The main thing that struck me while reading the novel is that, for a first time novelist Donna Tart has complete emotional control over the work (i.e) the characters may get emotional, they may rant and rave, they may do unreasonable things, but you never get the feeling that the author has just let go of herself while writing it. (reminded me a bit of Alice Munro in this aspect of ). The unraveling of each character as the novel progresses is done like peeling the layers of an onion, only in this case there is always something underneath. Bunny who initially comes across as a slob, a parasite living on the bigheartedness of his friends becomes a more tormented, sinister character as we get to know his family background and the events that happened earlier. This also changes our view of the group who put up with his antics. Though initially they seem to be putting up with him for the sake of friendship, we get to know that self preservation could have motivated them to do it.  She also nails cleanly the the insecurities of adolescence, confusions about one's sexuality, the urge to belong, which makes one project a different and false image of oneself to the world than the actual one. 

The only flip side I felt about the book was that it becomes a bit of a slog at times, particularly the period where the characters go on a winter break. This part is not germane to the plot. Also a minor quibble. 'Julian Morrow' the Greek professor comes across as an enigmatic character intially but nearly drops out of the novel as it progresses. It's logically correct as he is not the focus of the novel but the initial setting up of the character results in the reader feeling (from a purely emotional standpoint) that Morrow has been shortchanged by the writer.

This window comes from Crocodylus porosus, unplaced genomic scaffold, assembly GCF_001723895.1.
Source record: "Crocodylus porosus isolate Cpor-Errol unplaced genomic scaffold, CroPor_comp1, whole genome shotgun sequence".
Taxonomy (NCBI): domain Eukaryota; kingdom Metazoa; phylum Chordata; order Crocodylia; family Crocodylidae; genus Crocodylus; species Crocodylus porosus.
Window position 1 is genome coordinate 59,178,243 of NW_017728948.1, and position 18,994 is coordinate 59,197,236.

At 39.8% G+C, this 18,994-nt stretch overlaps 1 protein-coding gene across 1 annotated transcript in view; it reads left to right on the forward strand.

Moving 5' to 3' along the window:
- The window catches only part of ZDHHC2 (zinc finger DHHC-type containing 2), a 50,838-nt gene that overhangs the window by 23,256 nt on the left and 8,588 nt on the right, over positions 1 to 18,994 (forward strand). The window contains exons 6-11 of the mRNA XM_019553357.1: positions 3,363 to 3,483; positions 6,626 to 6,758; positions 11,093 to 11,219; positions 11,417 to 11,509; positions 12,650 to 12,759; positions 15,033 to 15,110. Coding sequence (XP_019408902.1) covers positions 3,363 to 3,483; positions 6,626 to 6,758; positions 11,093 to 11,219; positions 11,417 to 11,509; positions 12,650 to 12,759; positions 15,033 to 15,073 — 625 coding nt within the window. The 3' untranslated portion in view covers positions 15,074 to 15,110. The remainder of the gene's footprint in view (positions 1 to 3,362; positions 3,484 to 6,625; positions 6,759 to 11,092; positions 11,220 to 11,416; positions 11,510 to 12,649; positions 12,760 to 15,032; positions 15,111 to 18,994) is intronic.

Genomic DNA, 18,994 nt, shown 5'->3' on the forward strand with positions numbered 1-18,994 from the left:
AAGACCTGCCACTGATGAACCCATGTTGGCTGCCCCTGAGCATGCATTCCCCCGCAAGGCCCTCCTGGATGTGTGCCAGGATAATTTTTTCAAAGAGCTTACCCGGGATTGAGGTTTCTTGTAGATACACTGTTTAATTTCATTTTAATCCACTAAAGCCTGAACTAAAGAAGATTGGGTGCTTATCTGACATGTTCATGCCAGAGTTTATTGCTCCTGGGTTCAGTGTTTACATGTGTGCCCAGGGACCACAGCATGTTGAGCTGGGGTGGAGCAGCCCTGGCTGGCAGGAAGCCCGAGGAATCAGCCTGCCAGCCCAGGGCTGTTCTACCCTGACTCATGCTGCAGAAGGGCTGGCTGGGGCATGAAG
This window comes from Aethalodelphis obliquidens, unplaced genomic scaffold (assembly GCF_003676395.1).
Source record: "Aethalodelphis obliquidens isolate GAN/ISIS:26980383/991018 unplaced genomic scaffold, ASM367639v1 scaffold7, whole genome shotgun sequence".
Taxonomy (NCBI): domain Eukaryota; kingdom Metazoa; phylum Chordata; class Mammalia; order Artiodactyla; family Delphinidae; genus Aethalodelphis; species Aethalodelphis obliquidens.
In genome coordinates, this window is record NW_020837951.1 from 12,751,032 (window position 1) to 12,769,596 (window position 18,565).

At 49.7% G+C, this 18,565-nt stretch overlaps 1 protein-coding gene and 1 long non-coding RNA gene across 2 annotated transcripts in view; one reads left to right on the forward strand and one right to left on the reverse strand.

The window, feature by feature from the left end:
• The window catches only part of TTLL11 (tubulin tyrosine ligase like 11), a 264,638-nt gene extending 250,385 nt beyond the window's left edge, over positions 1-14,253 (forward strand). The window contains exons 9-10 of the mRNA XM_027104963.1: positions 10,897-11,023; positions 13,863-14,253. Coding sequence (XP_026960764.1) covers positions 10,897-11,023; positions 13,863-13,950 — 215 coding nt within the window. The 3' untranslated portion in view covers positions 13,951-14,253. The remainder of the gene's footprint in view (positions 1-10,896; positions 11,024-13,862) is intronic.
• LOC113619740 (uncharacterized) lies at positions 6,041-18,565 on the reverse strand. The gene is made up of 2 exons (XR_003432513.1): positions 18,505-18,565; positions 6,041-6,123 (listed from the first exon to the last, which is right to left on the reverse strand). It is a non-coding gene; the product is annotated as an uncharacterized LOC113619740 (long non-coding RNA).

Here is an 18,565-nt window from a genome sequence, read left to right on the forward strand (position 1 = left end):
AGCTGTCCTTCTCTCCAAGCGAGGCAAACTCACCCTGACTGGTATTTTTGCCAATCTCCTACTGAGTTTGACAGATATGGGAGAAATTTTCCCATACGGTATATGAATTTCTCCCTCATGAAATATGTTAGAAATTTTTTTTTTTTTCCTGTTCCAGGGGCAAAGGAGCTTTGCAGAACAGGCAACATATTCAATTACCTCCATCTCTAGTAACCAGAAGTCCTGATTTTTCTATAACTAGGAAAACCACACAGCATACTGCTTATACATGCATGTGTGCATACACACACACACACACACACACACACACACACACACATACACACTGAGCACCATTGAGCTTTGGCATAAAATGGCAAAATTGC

This is good old fashioned writing (not for Donna Tart the tricks and styles of post modernism), with a solid plot and well fleshed out characters. A word of caution however, this is not by any means an enjoyable work, rather it is disturbing and unsettling. The attempt of the author to get at the dark side lurking in each of us could be unnerving.  It is the sort of work that affects you, but makes you wary of going back and re-reading it again. If you are okay with it give it a try. Highly recommended in that case.

Monday, October 3, 2011

Mrityunjay - Shivaji Samant - The Story Of Karna